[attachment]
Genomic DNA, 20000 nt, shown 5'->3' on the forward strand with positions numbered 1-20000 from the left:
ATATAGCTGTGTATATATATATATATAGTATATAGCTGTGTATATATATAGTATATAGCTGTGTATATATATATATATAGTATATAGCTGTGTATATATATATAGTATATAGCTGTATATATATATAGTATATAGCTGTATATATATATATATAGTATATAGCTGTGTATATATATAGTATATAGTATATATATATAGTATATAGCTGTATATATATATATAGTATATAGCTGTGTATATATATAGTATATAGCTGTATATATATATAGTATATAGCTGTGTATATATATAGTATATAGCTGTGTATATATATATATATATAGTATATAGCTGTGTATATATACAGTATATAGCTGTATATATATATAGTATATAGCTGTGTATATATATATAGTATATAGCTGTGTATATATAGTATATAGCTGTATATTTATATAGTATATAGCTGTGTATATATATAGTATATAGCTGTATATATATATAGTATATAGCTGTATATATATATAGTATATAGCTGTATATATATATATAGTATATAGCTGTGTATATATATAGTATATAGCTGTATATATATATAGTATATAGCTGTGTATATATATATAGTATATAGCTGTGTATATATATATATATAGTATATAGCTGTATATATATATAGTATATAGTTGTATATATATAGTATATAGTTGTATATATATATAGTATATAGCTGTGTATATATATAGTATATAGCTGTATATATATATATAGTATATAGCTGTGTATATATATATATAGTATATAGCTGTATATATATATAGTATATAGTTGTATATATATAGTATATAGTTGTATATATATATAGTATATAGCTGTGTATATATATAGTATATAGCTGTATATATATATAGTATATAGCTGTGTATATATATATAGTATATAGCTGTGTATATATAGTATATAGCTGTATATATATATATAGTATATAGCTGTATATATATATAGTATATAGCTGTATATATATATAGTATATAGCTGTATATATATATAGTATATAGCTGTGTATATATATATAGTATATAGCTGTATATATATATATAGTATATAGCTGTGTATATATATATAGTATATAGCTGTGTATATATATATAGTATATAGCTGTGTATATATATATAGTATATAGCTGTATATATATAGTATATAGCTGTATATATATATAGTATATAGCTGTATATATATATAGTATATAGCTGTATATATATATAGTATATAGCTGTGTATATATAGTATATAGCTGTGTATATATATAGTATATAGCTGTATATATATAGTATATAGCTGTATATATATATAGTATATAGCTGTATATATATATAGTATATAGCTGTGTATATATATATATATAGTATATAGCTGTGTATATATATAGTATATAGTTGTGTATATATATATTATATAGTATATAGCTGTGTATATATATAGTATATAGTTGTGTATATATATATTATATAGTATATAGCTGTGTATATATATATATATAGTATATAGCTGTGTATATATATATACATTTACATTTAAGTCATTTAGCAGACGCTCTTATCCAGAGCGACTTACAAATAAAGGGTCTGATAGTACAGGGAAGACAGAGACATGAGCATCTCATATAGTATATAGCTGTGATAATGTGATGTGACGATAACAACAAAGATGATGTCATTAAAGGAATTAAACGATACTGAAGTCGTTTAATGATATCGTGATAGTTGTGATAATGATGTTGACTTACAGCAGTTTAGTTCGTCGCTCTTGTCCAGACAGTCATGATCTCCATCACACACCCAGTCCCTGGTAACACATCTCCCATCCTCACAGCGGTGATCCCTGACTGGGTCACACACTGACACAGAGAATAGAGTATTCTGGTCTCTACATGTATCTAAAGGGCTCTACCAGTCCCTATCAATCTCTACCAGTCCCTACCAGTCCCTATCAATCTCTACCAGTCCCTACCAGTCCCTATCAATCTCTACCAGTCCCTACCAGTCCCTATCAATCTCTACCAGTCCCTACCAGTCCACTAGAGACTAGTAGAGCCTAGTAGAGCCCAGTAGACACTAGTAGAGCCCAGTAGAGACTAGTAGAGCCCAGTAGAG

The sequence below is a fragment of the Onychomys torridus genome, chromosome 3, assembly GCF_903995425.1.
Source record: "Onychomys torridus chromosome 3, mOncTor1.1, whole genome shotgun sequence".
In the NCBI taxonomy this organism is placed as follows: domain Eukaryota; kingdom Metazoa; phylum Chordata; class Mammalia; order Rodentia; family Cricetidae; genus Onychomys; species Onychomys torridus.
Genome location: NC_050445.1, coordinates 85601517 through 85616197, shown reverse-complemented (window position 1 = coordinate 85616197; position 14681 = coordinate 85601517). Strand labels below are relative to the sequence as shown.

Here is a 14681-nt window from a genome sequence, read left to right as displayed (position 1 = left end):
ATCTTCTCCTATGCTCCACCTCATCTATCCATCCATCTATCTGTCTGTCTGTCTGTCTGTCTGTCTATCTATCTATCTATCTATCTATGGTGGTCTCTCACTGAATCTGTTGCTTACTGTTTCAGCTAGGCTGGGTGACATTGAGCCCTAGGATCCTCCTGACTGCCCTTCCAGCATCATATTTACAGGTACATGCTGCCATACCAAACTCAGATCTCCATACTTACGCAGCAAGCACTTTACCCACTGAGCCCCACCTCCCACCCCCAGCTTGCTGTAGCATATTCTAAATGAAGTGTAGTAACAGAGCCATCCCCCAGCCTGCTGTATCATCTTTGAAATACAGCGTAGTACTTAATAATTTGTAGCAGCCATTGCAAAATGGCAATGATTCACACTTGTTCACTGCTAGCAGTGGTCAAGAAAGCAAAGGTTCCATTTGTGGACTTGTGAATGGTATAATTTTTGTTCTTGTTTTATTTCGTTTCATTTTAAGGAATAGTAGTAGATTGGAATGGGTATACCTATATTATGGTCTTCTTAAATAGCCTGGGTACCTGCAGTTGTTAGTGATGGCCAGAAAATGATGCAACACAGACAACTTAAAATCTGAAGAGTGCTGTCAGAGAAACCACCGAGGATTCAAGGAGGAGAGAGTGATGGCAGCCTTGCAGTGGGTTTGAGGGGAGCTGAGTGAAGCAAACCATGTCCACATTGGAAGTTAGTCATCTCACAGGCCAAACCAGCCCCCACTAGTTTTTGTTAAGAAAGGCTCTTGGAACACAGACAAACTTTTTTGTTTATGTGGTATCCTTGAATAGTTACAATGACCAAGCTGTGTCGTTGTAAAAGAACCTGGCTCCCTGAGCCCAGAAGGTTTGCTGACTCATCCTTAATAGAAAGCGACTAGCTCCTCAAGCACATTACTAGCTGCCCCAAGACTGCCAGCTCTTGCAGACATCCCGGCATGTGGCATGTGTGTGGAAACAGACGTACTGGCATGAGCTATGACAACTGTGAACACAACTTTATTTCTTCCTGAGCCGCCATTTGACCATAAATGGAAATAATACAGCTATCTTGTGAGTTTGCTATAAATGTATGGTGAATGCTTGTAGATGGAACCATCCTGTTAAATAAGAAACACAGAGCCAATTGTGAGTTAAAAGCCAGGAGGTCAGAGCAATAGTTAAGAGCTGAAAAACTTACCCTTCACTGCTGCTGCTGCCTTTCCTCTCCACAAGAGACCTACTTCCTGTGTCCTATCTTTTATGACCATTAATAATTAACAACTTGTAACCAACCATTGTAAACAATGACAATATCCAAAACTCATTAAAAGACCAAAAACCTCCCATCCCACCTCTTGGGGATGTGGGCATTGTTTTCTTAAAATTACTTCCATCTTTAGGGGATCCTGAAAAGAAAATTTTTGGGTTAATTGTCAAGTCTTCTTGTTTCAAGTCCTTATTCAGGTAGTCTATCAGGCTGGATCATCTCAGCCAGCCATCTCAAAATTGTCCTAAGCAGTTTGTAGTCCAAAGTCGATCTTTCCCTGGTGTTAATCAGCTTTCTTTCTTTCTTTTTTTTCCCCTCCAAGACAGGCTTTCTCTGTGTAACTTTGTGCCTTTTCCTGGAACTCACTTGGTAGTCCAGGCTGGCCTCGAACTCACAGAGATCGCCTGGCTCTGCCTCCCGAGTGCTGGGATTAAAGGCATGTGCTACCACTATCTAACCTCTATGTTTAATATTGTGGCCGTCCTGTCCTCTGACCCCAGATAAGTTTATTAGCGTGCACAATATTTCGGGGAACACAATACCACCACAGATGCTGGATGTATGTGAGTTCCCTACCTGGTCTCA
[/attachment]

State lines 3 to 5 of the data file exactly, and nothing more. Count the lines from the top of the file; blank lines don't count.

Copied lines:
The sequence below is a fragment of the Onychomys torridus genome, chromosome 3, assembly GCF_903995425.1.
Source record: "Onychomys torridus chromosome 3, mOncTor1.1, whole genome shotgun sequence".
In the NCBI taxonomy this organism is placed as follows: domain Eukaryota; kingdom Metazoa; phylum Chordata; class Mammalia; order Rodentia; family Cricetidae; genus Onychomys; species Onychomys torridus.